But Booker, finally playing on a decent team, was electric in his playoff debut, scoring 34 points and outgunning LeBron in the process. (He added eight assists and seven boards for good measure.) Ayton, who has been maligned for going No. 1 in the same draft as Luka Dončić, more than held his own in his first postseason action. He was the best big man on the floor in a game that included Anthony Davis, putting up 21 points (on 10-of-11 shooting) and pulling down 16 rebounds, and controlling the paint with his relentless energy.

The floor raisers, the guys Jones brought in to make Phoenix a serious organization again, also shined. Cam Payne helped keep the team afloat after Paul hurt his shoulder, and then pumped up the crowd after he was ejected. Crowder took the defensive assignment against James. Šarić had a huge block on Kyle Kuzma. And Johnson hit two threes off the bench.

“James Jones, wherever you are, take a bow,” ESPN’s Jeff Van Gundy exclaimed during the Game 1 broadcast. “You’ve surrounded your star players with what they need.”

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No matter what happens in Round 1, it would be easy to be satisfied as a Suns fan to simply taste the playoffs after a decade of irrelevance. Jones is hardly content; he’s excited to have such a high-powered matchup right out of the gate. (And the Lakers proved last year how formidable they can be after a Game 1 loss.)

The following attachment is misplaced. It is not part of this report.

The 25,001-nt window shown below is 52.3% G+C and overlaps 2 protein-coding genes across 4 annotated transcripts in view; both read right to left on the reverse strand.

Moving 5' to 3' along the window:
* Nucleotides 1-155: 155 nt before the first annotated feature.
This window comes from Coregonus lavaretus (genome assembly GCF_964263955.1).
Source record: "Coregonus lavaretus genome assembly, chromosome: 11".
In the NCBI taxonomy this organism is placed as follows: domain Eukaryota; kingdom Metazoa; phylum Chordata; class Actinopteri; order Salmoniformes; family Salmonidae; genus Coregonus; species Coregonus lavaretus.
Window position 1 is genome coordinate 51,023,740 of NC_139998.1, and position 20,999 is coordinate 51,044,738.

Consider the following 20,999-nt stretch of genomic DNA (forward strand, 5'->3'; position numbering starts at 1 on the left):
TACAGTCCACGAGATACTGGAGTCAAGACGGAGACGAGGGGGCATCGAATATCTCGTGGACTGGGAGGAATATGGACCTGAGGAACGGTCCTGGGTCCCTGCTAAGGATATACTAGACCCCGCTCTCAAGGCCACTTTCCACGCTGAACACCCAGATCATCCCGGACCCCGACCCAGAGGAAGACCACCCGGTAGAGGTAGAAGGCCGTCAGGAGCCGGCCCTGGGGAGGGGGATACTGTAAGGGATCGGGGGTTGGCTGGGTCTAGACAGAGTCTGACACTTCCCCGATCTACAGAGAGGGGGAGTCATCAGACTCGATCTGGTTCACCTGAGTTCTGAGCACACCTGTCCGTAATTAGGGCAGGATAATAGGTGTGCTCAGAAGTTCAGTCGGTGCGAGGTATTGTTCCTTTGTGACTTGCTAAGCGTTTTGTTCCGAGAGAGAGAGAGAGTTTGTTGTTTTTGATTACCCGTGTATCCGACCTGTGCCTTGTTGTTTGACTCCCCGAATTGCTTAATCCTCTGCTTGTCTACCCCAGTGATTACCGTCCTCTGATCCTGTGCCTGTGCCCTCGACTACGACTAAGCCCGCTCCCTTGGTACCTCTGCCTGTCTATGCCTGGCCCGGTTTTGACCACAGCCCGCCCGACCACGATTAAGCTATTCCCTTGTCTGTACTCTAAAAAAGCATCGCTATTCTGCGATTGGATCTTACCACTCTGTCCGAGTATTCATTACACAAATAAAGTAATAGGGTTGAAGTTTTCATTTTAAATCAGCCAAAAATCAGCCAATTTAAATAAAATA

After all, it would have been easy for Jones to step into a less stressful job after ending his playing career. A finance major and National Honor Society member in college, as well as a player rep for the union during his career, Jones has varied interests outside of the sport of basketball. He’s also laid back, more likely to boast about having the same phone number since 1998 than he is to brag about the success of the team he’s built.

“As a kid growing up in South Florida dreaming of being an NBA player, I was fortunate to live that dream out,” Jones says. “That was because I had great coaches, executives, people up and down the organization, fans, people who helped me. For me to be in a position where I can help make that dream come true for another player, it’s motivating.”

Of course, Jones and the Suns still want to win. Phoenix showed Sunday it won’t roll over for the preseason title favorites. What Game 1 showed is that the Suns have so much more than simply a competent team—they have a bona fide contender. It showed that even when one of their stars is hindered, the collective can overcome a defending champion. The floor has already been raised. It’s finally time to have a conversation about Phoenix’s ceiling.